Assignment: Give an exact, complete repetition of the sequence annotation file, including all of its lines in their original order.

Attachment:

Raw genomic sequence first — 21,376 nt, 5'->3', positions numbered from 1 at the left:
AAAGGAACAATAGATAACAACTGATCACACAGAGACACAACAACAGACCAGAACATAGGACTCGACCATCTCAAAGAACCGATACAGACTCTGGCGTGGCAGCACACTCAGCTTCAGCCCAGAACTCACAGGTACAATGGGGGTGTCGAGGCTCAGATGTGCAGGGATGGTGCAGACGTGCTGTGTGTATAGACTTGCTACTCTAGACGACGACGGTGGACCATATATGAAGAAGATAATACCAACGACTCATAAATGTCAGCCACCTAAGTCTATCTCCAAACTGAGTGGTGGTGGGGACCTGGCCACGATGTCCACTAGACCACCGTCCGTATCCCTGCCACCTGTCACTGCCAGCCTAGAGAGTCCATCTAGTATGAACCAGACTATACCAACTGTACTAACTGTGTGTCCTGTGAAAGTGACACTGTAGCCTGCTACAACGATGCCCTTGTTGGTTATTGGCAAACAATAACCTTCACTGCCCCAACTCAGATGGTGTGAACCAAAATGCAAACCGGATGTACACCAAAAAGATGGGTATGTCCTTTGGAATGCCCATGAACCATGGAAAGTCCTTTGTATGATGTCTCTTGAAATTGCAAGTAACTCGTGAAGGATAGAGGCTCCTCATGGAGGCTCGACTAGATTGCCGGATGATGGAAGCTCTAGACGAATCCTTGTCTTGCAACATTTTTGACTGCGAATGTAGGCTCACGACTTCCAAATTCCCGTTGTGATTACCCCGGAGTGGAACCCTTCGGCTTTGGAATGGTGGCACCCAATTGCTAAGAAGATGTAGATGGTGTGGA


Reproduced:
Raw genomic sequence first — 21,376 nt, 5'->3', positions numbered from 1 at the left:
AAAGGAACAATAGATAACAACTGATCACACAGAGACACAACAACAGACCAGAACATAGGACTCGACCATCTCAAAGAACCGATACAGACTCTGGCGTGGCAGCACACTCAGCTTCAGCCCAGAACTCACAGGTACAATGGGGGTGTCGAGGCTCAGATGTGCAGGGATGGTGCAGACGTGCTGTGTGTATAGACTTGCTACTCTAGACGACGACGGTGGACCATATATGAAGAAGATAATACCAACGACTCATAAATGTCAGCCACCTAAGTCTATCTCCAAACTGAGTGGTGGTGGGGACCTGGCCACGATGTCCACTAGACCACCGTCCGTATCCCTGCCACCTGTCACTGCCAGCCTAGAGAGTCCATCTAGTATGAACCAGACTATACCAACTGTACTAACTGTGTGTCCTGTGAAAGTGACACTGTAGCCTGCTACAACGATGCCCTTGTTGGTTATTGGCAAACAATAACCTTCACTGCCCCAACTCAGATGGTGTGAACCAAAATGCAAACCGGATGTACACCAAAAAGATGGGTATGTCCTTTGGAATGCCCATGAACCATGGAAAGTCCTTTGTATGATGTCTCTTGAAATTGCAAGTAACTCGTGAAGGATAGAGGCTCCTCATGGAGGCTCGACTAGATTGCCGGATGATGGAAGCTCTAGACGAATCCTTGTCTTGCAACATTTTTGACTGCGAATGTAGGCTCACGACTTCCAAATTCCCGTTGTGATTACCCCGGAGTGGAACCCTTCGGCTTTGGAATGGTGGCACCCAATTGCTAAGAAGATGTAGATGGTGTGGA